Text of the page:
The Importance of Melt Temperature & Mold Temperature in Plastic Molding and How the Two Work Together
When it comes to plastic molding manufacturing, proper melt temperature and mold temperature are paramount for ensuring your part’s final properties meet its performance requirements.
Below, our in-house Master Molders cover the various aspects of melt temperature, mold temperature, and how the two can work together during the plastic molding development process in order to produce a higher quality part at a lower cost.
In plastic molding, melt temperature must be carefully monitored throughout the molding process as temperature (and thus resin properties) can change as the resin works its way through the process.
Melt Temperature Impacts…
How does temperature affect a mold? Depending on the type of resin used, melt temperature can have varying impacts on properties, such as:
Resin’s Final Molecular Weight in the Molded Part
Melt Temperature Considerations
When determining melt temperature you must consider:
Engineered Resin Chosen
Screw and Barrel Design
Mechanical Work Imparted to the Material
Final Property Requirements
Melt Temperature Issues
Melt Temperature is Inconsistent
Melt Temperature is not Homogenous
Example of Melt Temperature Effects on a Part
When parts that are molded in polypropylene have a melt temperature of 400 F vs 480 F, they have better impact resistance, have a shorter mold cycle time, and consume less energy during the plastic molding process.
*Example provided by Plastics Technology
In plastic molding, improper mold temperature can result in defects, such as mold warpage, sink marks and jetting.
Mold Temperature Impacts…
Depending on the type of resin used, mold temperature can impact properties, such as:
Mold Temperature Issues
Mold Temperature is Inconsistent
Mold Temperature Non-Uniform to Part Cavity Proximity
Example of Mold Temperature Effects on a Part
When parts that are molded in Polycarbonate have a higher mold temperature they will have lower levels of molded-in stress, which results in improved resistance to stress cracking, impact and fatigue.
Plastic Molding Melt Temperature AND Mold Temperature Considerations
Understanding how melt temperature and mold temperature work together to produce final part properties is essential.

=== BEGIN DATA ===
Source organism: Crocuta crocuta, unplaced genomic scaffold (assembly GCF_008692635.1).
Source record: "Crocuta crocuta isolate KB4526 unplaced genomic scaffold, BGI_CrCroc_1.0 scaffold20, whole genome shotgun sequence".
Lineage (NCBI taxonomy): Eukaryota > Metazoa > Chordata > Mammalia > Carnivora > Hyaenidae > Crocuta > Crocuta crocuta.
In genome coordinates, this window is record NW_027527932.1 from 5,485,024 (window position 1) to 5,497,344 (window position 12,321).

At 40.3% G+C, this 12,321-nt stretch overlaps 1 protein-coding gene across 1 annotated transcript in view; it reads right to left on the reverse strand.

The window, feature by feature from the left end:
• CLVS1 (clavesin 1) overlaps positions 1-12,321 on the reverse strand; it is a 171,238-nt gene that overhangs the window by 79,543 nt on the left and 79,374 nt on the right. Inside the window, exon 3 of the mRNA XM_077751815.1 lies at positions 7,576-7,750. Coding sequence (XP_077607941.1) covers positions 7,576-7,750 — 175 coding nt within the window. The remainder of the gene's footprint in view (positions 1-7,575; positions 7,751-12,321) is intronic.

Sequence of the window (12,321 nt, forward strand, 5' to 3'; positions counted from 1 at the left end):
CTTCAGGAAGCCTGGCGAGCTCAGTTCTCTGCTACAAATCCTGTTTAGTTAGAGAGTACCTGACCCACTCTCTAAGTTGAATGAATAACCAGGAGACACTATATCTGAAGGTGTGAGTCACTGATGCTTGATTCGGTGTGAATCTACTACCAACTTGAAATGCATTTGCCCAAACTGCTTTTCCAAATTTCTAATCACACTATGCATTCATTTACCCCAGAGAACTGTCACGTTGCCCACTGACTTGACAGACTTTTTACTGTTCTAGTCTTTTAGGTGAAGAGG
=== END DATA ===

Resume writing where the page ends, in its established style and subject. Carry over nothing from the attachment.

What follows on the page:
In most cases a lower melt temperature combined with a higher mold temperature will produce optimal performance.
However, many button-pushing plastic injection molders do not have the technical expertise to implement and monitor these two critical aspects of plastic molding. Instead they see high melt temperature as the only solution for reducing resin viscosity.
Higher Melt Temperatures can Cause…
Unfortunately, higher melt temperatures can result in:
Longer Cooling Cycles
Increased Energy Consumption
Now, these plastic molders are forced to reduce the mold temperature in order to regain the lost productivity caused by long cooling cycles necessitated by higher melt temperatures. This high melt temperature to low mold temperature ratio often results in compromised part properties and an unstable part.
Instead, if they combined a lower melt temperature with a higher mold temperature they would likely create a part with better final properties and shorter cycle time, which would improve part quality and reduce costs.
*For information on defects caused by improper melt and mold temperatures and how to fix them see: Plastic Injection Molding: Temperature-Induced Defects & Solutions.*
Suke plastic is a professional leading, Chinese supplier of standard raw material, high-quality customized specialty engineering resin plastic material, color-matching services, and materials technology solutions. With an extensive list of plastic products, we are one of polymer suppliers that back their compounding and color matching services. The company’s commitment to customer service, financial management, and our over 12 years’ experience has made it a reliably & steady resource for standard, specialty compounds in the often-volatile plastics industry.
Our in-house Master Molders are technically trained and formally certified in plastic mold design, analysis, optimization, troubleshooting and issue resolution relating to complex molding projects.